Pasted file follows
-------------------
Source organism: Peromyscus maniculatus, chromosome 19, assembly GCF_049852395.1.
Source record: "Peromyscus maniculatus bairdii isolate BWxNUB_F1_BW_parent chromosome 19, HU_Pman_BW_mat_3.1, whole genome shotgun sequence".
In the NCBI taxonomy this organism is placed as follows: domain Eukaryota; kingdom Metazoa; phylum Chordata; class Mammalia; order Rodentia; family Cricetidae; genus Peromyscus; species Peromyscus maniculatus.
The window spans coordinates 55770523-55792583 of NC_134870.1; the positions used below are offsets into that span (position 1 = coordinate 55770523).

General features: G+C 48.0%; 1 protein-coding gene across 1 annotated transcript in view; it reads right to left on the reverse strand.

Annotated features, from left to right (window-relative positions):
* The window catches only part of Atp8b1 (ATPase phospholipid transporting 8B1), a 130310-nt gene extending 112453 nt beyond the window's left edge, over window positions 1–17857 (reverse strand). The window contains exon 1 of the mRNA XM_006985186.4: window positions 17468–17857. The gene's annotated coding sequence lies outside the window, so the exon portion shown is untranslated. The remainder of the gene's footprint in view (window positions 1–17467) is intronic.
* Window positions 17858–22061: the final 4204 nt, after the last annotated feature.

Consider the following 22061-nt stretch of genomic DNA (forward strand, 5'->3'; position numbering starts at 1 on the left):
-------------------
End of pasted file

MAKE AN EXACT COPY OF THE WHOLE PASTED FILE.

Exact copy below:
Source organism: Peromyscus maniculatus, chromosome 19, assembly GCF_049852395.1.
Source record: "Peromyscus maniculatus bairdii isolate BWxNUB_F1_BW_parent chromosome 19, HU_Pman_BW_mat_3.1, whole genome shotgun sequence".
In the NCBI taxonomy this organism is placed as follows: domain Eukaryota; kingdom Metazoa; phylum Chordata; class Mammalia; order Rodentia; family Cricetidae; genus Peromyscus; species Peromyscus maniculatus.
The window spans coordinates 55770523-55792583 of NC_134870.1; the positions used below are offsets into that span (position 1 = coordinate 55770523).

General features: G+C 48.0%; 1 protein-coding gene across 1 annotated transcript in view; it reads right to left on the reverse strand.

Annotated features, from left to right (window-relative positions):
* The window catches only part of Atp8b1 (ATPase phospholipid transporting 8B1), a 130310-nt gene extending 112453 nt beyond the window's left edge, over window positions 1–17857 (reverse strand). The window contains exon 1 of the mRNA XM_006985186.4: window positions 17468–17857. The gene's annotated coding sequence lies outside the window, so the exon portion shown is untranslated. The remainder of the gene's footprint in view (window positions 1–17467) is intronic.
* Window positions 17858–22061: the final 4204 nt, after the last annotated feature.

Consider the following 22061-nt stretch of genomic DNA (forward strand, 5'->3'; position numbering starts at 1 on the left):